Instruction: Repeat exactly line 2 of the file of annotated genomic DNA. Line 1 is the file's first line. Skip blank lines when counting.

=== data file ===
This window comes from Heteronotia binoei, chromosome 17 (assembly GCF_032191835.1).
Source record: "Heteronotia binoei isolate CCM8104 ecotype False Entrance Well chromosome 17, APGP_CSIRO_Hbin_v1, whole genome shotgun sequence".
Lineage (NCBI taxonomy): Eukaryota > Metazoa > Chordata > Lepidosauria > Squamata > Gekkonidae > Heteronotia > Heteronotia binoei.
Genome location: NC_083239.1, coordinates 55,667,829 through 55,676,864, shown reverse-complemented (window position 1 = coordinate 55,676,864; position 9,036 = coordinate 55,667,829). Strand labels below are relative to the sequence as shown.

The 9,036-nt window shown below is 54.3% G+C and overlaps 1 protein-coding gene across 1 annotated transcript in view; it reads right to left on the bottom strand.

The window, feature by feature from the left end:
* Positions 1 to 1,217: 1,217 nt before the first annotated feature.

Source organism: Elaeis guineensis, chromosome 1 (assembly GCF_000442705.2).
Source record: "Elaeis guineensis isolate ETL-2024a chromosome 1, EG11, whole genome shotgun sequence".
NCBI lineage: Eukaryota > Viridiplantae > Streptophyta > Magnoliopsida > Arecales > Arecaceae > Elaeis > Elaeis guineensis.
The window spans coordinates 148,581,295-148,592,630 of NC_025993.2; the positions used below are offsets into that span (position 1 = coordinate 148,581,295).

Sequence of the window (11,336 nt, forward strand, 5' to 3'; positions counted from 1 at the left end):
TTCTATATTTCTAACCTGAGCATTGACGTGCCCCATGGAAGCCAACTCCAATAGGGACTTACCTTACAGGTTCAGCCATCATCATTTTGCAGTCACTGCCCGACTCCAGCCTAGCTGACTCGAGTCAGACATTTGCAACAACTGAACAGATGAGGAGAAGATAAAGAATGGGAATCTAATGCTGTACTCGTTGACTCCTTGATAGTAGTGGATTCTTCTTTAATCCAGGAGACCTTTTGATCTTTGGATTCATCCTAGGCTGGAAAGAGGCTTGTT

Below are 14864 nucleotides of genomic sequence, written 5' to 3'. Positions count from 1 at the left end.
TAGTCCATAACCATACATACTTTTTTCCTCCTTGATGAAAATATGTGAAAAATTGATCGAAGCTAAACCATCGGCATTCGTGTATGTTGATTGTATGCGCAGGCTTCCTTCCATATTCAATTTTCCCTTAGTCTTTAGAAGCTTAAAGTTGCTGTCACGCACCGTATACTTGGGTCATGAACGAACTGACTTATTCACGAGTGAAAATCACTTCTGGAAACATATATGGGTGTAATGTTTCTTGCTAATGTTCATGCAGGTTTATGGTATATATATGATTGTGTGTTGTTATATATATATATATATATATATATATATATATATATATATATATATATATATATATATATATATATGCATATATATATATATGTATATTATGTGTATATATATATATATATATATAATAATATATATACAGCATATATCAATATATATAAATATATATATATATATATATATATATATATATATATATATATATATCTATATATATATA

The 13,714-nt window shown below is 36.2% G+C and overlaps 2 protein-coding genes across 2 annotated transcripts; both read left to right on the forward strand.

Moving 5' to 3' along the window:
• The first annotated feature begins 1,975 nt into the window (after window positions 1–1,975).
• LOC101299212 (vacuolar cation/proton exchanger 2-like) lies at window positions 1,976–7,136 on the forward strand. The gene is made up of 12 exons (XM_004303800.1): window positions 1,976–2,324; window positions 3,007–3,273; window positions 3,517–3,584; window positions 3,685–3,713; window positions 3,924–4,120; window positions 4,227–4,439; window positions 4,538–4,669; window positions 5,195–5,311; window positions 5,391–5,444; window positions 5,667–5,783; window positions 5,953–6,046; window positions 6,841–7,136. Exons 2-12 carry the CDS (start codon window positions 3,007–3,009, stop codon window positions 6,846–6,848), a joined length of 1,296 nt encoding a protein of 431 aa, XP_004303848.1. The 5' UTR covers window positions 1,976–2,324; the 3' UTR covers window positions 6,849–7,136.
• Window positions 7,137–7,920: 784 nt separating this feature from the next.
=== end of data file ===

Source record: "Heteronotia binoei isolate CCM8104 ecotype False Entrance Well chromosome 17, APGP_CSIRO_Hbin_v1, whole genome shotgun sequence".